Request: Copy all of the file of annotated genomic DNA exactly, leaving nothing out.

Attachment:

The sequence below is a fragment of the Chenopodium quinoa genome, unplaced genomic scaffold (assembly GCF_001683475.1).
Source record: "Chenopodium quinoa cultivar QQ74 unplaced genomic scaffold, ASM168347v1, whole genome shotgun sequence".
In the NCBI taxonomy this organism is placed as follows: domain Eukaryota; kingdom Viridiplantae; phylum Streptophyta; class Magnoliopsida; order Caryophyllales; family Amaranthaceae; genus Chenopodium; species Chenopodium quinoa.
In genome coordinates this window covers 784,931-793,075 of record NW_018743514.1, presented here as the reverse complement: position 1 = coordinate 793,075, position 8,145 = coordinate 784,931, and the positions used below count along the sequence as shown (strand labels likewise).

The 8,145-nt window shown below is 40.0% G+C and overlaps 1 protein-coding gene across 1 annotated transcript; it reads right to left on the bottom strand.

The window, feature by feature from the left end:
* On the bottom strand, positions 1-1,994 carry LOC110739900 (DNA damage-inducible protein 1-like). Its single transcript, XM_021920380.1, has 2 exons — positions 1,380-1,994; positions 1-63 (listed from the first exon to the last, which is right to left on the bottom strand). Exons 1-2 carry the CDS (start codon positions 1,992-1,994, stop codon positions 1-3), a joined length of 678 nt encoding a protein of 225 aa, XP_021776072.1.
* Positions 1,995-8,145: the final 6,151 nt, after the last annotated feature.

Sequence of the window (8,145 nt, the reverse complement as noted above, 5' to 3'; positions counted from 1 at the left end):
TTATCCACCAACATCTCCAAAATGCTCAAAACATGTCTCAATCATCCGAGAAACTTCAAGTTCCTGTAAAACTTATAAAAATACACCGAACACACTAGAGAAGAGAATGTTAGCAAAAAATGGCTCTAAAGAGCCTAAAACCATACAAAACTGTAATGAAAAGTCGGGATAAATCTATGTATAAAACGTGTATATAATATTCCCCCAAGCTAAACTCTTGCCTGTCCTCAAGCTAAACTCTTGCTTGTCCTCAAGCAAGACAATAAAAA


The sequence below is a fragment of the Chenopodium quinoa genome, unplaced genomic scaffold (assembly GCF_001683475.1).
Source record: "Chenopodium quinoa cultivar QQ74 unplaced genomic scaffold, ASM168347v1, whole genome shotgun sequence".
In the NCBI taxonomy this organism is placed as follows: domain Eukaryota; kingdom Viridiplantae; phylum Streptophyta; class Magnoliopsida; order Caryophyllales; family Amaranthaceae; genus Chenopodium; species Chenopodium quinoa.
In genome coordinates this window covers 784,931-793,075 of record NW_018743514.1, presented here as the reverse complement: position 1 = coordinate 793,075, position 8,145 = coordinate 784,931, and the positions used below count along the sequence as shown (strand labels likewise).

The 8,145-nt window shown below is 40.0% G+C and overlaps 1 protein-coding gene across 1 annotated transcript; it reads right to left on the bottom strand.

The window, feature by feature from the left end:
* On the bottom strand, positions 1-1,994 carry LOC110739900 (DNA damage-inducible protein 1-like). Its single transcript, XM_021920380.1, has 2 exons — positions 1,380-1,994; positions 1-63 (listed from the first exon to the last, which is right to left on the bottom strand). Exons 1-2 carry the CDS (start codon positions 1,992-1,994, stop codon positions 1-3), a joined length of 678 nt encoding a protein of 225 aa, XP_021776072.1.
* Positions 1,995-8,145: the final 6,151 nt, after the last annotated feature.

Sequence of the window (8,145 nt, the reverse complement as noted above, 5' to 3'; positions counted from 1 at the left end):
TTATCCACCAACATCTCCAAAATGCTCAAAACATGTCTCAATCATCCGAGAAACTTCAAGTTCCTGTAAAACTTATAAAAATACACCGAACACACTAGAGAAGAGAATGTTAGCAAAAAATGGCTCTAAAGAGCCTAAAACCATACAAAACTGTAATGAAAAGTCGGGATAAATCTATGTATAAAACGTGTATATAATATTCCCCCAAGCTAAACTCTTGCCTGTCCTCAAGCTAAACTCTTGCTTGTCCTCAAGCAAGACAATAAAAA